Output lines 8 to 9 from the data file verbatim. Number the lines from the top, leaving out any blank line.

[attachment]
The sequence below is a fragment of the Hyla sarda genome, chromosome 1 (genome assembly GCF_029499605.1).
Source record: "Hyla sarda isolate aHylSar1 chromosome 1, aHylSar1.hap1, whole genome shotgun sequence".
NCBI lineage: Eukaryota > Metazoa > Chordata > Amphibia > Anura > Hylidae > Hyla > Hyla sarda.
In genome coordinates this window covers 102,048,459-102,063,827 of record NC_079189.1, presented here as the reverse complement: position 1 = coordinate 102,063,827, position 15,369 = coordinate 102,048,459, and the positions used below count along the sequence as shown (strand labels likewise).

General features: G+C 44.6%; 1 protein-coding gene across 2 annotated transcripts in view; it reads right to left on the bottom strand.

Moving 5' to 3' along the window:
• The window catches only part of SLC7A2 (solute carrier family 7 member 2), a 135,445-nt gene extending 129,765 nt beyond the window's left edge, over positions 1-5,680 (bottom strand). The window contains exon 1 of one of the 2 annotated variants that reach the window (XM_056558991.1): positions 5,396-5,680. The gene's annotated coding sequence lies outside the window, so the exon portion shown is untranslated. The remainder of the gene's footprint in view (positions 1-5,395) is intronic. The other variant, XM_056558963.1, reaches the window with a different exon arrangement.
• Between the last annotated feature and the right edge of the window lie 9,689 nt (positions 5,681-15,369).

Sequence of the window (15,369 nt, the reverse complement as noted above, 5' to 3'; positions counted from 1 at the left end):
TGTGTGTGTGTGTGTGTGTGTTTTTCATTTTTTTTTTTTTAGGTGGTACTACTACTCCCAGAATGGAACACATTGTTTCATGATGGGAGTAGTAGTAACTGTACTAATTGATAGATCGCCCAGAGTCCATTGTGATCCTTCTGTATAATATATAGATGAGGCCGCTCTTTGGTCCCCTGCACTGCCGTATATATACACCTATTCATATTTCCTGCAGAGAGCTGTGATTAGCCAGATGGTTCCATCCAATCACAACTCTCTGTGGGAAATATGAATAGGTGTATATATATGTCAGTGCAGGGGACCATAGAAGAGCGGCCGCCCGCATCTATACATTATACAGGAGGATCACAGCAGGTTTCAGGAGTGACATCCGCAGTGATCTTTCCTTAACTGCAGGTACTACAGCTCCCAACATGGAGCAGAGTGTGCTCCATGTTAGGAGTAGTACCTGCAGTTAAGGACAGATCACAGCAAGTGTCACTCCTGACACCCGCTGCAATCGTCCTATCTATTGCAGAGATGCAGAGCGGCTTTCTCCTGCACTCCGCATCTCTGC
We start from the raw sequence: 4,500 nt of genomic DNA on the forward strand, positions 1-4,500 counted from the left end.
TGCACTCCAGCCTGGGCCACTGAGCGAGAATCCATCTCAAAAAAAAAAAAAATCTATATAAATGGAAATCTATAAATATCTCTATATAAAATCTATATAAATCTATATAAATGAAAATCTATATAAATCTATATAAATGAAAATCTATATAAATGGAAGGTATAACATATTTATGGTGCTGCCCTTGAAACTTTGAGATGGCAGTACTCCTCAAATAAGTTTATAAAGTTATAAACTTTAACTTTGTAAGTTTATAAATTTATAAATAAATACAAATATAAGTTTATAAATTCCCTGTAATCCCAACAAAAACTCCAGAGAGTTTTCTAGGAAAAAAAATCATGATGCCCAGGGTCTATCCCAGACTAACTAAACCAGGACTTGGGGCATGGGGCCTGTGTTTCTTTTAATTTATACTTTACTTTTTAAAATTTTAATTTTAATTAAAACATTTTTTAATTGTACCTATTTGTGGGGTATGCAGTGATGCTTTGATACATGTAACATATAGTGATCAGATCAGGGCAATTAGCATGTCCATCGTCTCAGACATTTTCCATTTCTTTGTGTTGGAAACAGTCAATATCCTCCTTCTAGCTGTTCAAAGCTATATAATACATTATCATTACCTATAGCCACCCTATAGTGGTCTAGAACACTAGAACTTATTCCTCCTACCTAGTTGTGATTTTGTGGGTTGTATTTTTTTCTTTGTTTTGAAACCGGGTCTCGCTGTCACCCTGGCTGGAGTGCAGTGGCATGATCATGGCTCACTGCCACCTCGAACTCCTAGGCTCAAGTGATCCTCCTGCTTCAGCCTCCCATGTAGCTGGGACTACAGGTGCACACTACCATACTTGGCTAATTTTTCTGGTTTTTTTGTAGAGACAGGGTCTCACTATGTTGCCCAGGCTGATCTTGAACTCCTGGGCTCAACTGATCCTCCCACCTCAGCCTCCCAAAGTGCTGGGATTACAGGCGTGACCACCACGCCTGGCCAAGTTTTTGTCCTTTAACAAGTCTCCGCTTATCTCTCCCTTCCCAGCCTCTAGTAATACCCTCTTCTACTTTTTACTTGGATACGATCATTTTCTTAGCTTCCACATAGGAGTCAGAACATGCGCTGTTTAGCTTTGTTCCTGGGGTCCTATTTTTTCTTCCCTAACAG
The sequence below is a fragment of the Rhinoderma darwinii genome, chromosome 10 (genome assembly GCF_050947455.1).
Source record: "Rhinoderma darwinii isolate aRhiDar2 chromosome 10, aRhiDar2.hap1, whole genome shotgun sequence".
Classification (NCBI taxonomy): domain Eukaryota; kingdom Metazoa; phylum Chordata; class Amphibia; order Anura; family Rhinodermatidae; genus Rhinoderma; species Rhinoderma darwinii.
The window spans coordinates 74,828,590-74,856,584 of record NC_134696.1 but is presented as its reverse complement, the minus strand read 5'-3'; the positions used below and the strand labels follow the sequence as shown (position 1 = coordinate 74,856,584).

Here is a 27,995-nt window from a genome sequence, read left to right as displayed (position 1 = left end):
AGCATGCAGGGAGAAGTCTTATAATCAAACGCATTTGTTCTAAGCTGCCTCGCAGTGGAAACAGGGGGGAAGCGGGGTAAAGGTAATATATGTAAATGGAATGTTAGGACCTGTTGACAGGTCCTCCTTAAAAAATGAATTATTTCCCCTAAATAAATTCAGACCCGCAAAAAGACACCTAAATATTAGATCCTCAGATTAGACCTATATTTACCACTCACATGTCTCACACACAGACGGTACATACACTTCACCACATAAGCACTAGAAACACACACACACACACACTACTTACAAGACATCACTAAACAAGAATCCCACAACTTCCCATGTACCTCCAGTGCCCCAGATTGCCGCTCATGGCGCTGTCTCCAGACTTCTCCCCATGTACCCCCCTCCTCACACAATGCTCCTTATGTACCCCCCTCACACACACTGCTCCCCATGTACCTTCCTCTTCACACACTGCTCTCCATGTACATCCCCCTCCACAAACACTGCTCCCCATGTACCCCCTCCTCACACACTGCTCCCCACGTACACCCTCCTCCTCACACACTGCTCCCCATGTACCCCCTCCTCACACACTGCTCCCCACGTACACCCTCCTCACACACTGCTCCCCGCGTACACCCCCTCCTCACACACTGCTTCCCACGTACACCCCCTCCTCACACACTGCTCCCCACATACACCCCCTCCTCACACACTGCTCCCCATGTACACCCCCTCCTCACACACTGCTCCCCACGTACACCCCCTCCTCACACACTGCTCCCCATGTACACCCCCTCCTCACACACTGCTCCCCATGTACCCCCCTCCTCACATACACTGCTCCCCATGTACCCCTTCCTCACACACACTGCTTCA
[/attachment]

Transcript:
• Between the last annotated feature and the right edge of the window lie 9,689 nt (positions 5,681-15,369).

Sequence of the window (15,369 nt, the reverse complement as noted above, 5' to 3'; positions counted from 1 at the left end):